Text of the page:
There are a variety of traditions for celebrating Tu B’Shevat, the new year of trees, which falls this year on Jan. 31. The most common are planting trees and gathering with family and friends for a meal that includes fruits and nuts native to Israel and, of course, wine.
While the primary significance of the day had to do with Jewish agricultural rules and tithes related to fruit-bearing trees, more recently it was adopted in Israel as its Arbor Day, a day for environmental awareness and for planting trees.
A custom that has caught on in the wider Jewish world over the last two decades is the Tu B’Shevat seder, patterned after the Passover seder. It has its origins in the 16th century mystical seder of Rabbi Isaac Luria, which entailed eating a variety of symbolic fruits and, like on Passover, drinking four cups of wine.
The traditional and seemingly inescapable culinary treat of the day is dried fruits and nuts. Why dried fruit? Since fresh fruits were typically unavailable to Jews in Europe and North Africa during the winter months, traditional Tu B’Shevat meals involved dishes based on dried raisins, apples, apricots, figs, carobs, dates and walnuts. It is also traditional to prepare other foods using the “seven species” described in the Deuteronomy 8:8 as being abundant in the land of Israel: wheat, barley, grapes (vines), figs, pomegranates, olives and dates (honey).
For wines, I’m turning to producers noted for their sustainability and eco-conscience practices. I’ve selected two whites and two reds. Two from Israel’s Galil Mountain Winery, one from California’s Napa Green Certified Hagafen Cellars, and one from the Austria Bio Garantie De La Rosa Vineyards label from Mönchhof (Burgenland), Austria.
De La Rosa, Ur Kasdim, Sweet White Sparkling Muscat Ottonel, 2016 ($27; mevushal): This fun, supple, enjoyable, frizzante-style sparkler made from late harvest muscat ottonel (part of the muscat grape family) is flowery and fruity, with distinct muscat characteristics. Makes for a great alternative sweet sparkler.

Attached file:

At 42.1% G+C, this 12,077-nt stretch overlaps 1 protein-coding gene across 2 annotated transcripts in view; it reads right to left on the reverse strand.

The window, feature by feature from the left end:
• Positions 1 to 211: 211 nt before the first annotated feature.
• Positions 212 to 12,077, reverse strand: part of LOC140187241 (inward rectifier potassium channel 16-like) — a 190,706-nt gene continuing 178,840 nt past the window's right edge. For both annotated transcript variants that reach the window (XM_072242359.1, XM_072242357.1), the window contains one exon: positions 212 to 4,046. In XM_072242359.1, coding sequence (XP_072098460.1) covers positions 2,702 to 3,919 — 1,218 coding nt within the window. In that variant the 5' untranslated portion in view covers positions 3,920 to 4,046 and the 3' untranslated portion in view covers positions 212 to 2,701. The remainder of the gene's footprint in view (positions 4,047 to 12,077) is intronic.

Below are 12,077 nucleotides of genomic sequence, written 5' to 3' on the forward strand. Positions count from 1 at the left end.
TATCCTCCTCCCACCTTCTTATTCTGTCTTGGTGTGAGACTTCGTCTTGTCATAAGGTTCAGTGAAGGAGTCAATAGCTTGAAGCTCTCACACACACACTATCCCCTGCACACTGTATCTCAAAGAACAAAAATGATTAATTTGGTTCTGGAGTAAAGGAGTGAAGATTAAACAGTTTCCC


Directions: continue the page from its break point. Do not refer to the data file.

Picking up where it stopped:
Hagafen, Lake County, White Riesling, Napa Valley, Calif., 2016 ($24; mevushal): This runs a tad sweet, but is light, fun and full of tropical fruits, with balancing, refreshing acidity; absolutely delicious.
Galil Mountain, Ela, Upper Galilee, Israel, 2014 ($22): This rich yet supple red blend (61 percent Barbera, 30 percent syrah, 5 percent petit verdot, 4 percent grenache) offers aromas of dark plum, sour cherry, raspberry, mocha and perhaps a subtle waft of toasted oak, with a ripe fruit palate that also offers blackberry, pomegranate and a little thyme. The tannins grip a bit, but are nicely integrated; the finish is more sour cherry.
Galil Mountain, Alon, Upper Galilee, Israel, 2013 ($20): With an expressive and aromatic, ripe fruit, sweet red and dark berry driven nose, with a touch of mint and some herbal notes, this somewhat stocky figured bruiser proves remarkably agile and fit on the palate — more ripe fruit (tangy blackberry, black cherry and dark plum), a savory quality, nice rounded acidity, a significant tannic lift, and a lightly spicy finish. L’chaim!
Send your wine and liquor questions and challenges to [email protected].